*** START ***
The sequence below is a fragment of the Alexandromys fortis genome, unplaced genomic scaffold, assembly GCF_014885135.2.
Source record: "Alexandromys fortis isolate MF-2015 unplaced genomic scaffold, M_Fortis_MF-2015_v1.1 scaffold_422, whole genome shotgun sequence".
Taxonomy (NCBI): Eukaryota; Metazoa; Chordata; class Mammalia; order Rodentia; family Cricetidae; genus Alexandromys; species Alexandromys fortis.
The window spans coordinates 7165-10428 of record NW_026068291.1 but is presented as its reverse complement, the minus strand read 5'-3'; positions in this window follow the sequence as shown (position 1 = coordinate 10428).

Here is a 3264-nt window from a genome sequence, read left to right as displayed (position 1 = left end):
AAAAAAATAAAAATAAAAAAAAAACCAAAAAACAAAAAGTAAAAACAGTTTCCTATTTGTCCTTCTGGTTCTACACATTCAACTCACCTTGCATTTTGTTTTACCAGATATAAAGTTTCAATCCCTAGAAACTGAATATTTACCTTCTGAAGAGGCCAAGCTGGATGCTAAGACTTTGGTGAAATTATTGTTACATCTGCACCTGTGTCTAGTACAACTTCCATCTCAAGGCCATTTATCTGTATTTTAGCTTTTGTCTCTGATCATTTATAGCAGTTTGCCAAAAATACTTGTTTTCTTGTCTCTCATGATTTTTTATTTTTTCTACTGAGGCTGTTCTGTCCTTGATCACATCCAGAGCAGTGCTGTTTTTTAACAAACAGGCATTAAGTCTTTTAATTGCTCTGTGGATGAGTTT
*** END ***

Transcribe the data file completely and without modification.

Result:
The sequence below is a fragment of the Alexandromys fortis genome, unplaced genomic scaffold, assembly GCF_014885135.2.
Source record: "Alexandromys fortis isolate MF-2015 unplaced genomic scaffold, M_Fortis_MF-2015_v1.1 scaffold_422, whole genome shotgun sequence".
Taxonomy (NCBI): Eukaryota; Metazoa; Chordata; class Mammalia; order Rodentia; family Cricetidae; genus Alexandromys; species Alexandromys fortis.
The window spans coordinates 7165-10428 of record NW_026068291.1 but is presented as its reverse complement, the minus strand read 5'-3'; positions in this window follow the sequence as shown (position 1 = coordinate 10428).

Here is a 3264-nt window from a genome sequence, read left to right as displayed (position 1 = left end):
AAAAAAATAAAAATAAAAAAAAAACCAAAAAACAAAAAGTAAAAACAGTTTCCTATTTGTCCTTCTGGTTCTACACATTCAACTCACCTTGCATTTTGTTTTACCAGATATAAAGTTTCAATCCCTAGAAACTGAATATTTACCTTCTGAAGAGGCCAAGCTGGATGCTAAGACTTTGGTGAAATTATTGTTACATCTGCACCTGTGTCTAGTACAACTTCCATCTCAAGGCCATTTATCTGTATTTTAGCTTTTGTCTCTGATCATTTATAGCAGTTTGCCAAAAATACTTGTTTTCTTGTCTCTCATGATTTTTTATTTTTTCTACTGAGGCTGTTCTGTCCTTGATCACATCCAGAGCAGTGCTGTTTTTTAACAAACAGGCATTAAGTCTTTTAATTGCTCTGTGGATGAGTTT